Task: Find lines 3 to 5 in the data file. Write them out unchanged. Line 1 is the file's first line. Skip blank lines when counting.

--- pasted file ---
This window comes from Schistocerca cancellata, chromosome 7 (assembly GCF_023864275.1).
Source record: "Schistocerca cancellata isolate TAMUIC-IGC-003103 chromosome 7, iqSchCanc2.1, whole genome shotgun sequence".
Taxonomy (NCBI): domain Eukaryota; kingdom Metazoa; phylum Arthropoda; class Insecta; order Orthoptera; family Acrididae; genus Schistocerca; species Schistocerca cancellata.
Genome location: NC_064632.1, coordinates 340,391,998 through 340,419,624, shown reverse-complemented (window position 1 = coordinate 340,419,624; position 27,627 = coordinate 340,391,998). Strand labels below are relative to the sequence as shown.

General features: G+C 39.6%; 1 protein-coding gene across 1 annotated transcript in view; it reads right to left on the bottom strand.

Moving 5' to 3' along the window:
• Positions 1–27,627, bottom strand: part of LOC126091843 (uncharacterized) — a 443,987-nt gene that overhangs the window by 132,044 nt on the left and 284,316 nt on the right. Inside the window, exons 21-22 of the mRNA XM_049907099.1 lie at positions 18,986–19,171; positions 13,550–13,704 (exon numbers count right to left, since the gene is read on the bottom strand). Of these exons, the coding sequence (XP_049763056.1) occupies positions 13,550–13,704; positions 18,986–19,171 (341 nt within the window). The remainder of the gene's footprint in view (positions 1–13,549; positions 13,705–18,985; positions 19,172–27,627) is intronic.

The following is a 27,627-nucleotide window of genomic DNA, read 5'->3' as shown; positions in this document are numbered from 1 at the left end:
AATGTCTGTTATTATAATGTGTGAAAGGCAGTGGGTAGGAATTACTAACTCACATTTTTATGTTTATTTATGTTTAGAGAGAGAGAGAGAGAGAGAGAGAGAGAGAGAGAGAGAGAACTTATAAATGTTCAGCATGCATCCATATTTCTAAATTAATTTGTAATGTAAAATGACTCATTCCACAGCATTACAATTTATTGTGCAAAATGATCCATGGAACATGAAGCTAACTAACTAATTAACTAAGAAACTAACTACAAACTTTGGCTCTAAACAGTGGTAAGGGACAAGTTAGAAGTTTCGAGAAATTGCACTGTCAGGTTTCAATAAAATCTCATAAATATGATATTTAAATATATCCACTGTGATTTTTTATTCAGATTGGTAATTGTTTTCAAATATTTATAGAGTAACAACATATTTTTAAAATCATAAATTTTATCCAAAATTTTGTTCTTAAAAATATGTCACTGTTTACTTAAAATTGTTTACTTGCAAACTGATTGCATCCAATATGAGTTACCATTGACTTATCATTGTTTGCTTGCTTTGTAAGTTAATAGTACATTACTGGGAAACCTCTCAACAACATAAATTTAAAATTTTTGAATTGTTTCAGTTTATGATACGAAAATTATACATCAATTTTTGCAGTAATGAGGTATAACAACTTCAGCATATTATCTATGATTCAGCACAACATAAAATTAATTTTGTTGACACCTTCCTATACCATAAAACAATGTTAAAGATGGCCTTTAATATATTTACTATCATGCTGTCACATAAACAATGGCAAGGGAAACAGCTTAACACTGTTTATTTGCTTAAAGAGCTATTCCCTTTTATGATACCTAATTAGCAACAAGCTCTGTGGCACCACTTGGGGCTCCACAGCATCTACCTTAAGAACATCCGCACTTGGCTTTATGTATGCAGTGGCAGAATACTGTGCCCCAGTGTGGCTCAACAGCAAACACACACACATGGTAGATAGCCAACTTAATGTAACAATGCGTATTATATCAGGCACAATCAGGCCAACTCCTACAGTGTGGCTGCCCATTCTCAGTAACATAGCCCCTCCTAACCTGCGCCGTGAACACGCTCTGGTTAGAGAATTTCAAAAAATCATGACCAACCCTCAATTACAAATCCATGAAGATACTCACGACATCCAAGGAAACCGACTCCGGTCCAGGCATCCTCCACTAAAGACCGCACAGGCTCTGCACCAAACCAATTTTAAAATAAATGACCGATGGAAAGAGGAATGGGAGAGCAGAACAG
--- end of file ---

Taxonomy (NCBI): domain Eukaryota; kingdom Metazoa; phylum Arthropoda; class Insecta; order Orthoptera; family Acrididae; genus Schistocerca; species Schistocerca cancellata.
Genome location: NC_064632.1, coordinates 340,391,998 through 340,419,624, shown reverse-complemented (window position 1 = coordinate 340,419,624; position 27,627 = coordinate 340,391,998). Strand labels below are relative to the sequence as shown.

General features: G+C 39.6%; 1 protein-coding gene across 1 annotated transcript in view; it reads right to left on the bottom strand.